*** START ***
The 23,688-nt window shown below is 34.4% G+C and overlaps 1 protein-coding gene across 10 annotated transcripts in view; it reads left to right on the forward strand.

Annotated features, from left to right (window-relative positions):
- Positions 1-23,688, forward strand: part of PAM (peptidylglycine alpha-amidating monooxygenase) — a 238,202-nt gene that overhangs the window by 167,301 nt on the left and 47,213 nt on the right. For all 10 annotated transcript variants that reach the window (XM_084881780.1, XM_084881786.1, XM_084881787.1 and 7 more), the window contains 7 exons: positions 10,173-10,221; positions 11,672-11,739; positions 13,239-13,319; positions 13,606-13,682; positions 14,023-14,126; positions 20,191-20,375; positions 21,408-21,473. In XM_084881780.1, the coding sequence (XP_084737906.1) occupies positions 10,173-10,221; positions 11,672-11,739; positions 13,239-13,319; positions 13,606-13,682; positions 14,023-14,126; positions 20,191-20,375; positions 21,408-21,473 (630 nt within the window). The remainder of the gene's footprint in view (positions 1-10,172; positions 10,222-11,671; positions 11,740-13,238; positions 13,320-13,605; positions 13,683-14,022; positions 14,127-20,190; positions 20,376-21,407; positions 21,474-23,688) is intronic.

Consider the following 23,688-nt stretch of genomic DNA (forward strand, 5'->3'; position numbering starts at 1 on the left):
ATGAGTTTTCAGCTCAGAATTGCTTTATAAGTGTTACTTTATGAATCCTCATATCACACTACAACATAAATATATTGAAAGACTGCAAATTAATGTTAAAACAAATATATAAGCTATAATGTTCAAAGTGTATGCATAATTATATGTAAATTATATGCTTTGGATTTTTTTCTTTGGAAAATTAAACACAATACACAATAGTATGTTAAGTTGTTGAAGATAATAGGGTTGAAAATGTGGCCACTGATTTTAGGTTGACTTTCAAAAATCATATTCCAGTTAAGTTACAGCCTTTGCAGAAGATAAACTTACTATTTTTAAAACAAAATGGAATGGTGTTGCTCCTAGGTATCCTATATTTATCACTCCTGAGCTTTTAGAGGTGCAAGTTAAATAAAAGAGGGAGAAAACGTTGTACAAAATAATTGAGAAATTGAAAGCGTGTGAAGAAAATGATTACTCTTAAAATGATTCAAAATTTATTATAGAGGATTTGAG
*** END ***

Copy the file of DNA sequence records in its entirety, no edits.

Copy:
The 23,688-nt window shown below is 34.4% G+C and overlaps 1 protein-coding gene across 10 annotated transcripts in view; it reads left to right on the forward strand.

Annotated features, from left to right (window-relative positions):
- Positions 1-23,688, forward strand: part of PAM (peptidylglycine alpha-amidating monooxygenase) — a 238,202-nt gene that overhangs the window by 167,301 nt on the left and 47,213 nt on the right. For all 10 annotated transcript variants that reach the window (XM_084881780.1, XM_084881786.1, XM_084881787.1 and 7 more), the window contains 7 exons: positions 10,173-10,221; positions 11,672-11,739; positions 13,239-13,319; positions 13,606-13,682; positions 14,023-14,126; positions 20,191-20,375; positions 21,408-21,473. In XM_084881780.1, the coding sequence (XP_084737906.1) occupies positions 10,173-10,221; positions 11,672-11,739; positions 13,239-13,319; positions 13,606-13,682; positions 14,023-14,126; positions 20,191-20,375; positions 21,408-21,473 (630 nt within the window). The remainder of the gene's footprint in view (positions 1-10,172; positions 10,222-11,671; positions 11,740-13,238; positions 13,320-13,605; positions 13,683-14,022; positions 14,127-20,190; positions 20,376-21,407; positions 21,474-23,688) is intronic.

Consider the following 23,688-nt stretch of genomic DNA (forward strand, 5'->3'; position numbering starts at 1 on the left):
ATGAGTTTTCAGCTCAGAATTGCTTTATAAGTGTTACTTTATGAATCCTCATATCACACTACAACATAAATATATTGAAAGACTGCAAATTAATGTTAAAACAAATATATAAGCTATAATGTTCAAAGTGTATGCATAATTATATGTAAATTATATGCTTTGGATTTTTTTCTTTGGAAAATTAAACACAATACACAATAGTATGTTAAGTTGTTGAAGATAATAGGGTTGAAAATGTGGCCACTGATTTTAGGTTGACTTTCAAAAATCATATTCCAGTTAAGTTACAGCCTTTGCAGAAGATAAACTTACTATTTTTAAAACAAAATGGAATGGTGTTGCTCCTAGGTATCCTATATTTATCACTCCTGAGCTTTTAGAGGTGCAAGTTAAATAAAAGAGGGAGAAAACGTTGTACAAAATAATTGAGAAATTGAAAGCGTGTGAAGAAAATGATTACTCTTAAAATGATTCAAAATTTATTATAGAGGATTTGAG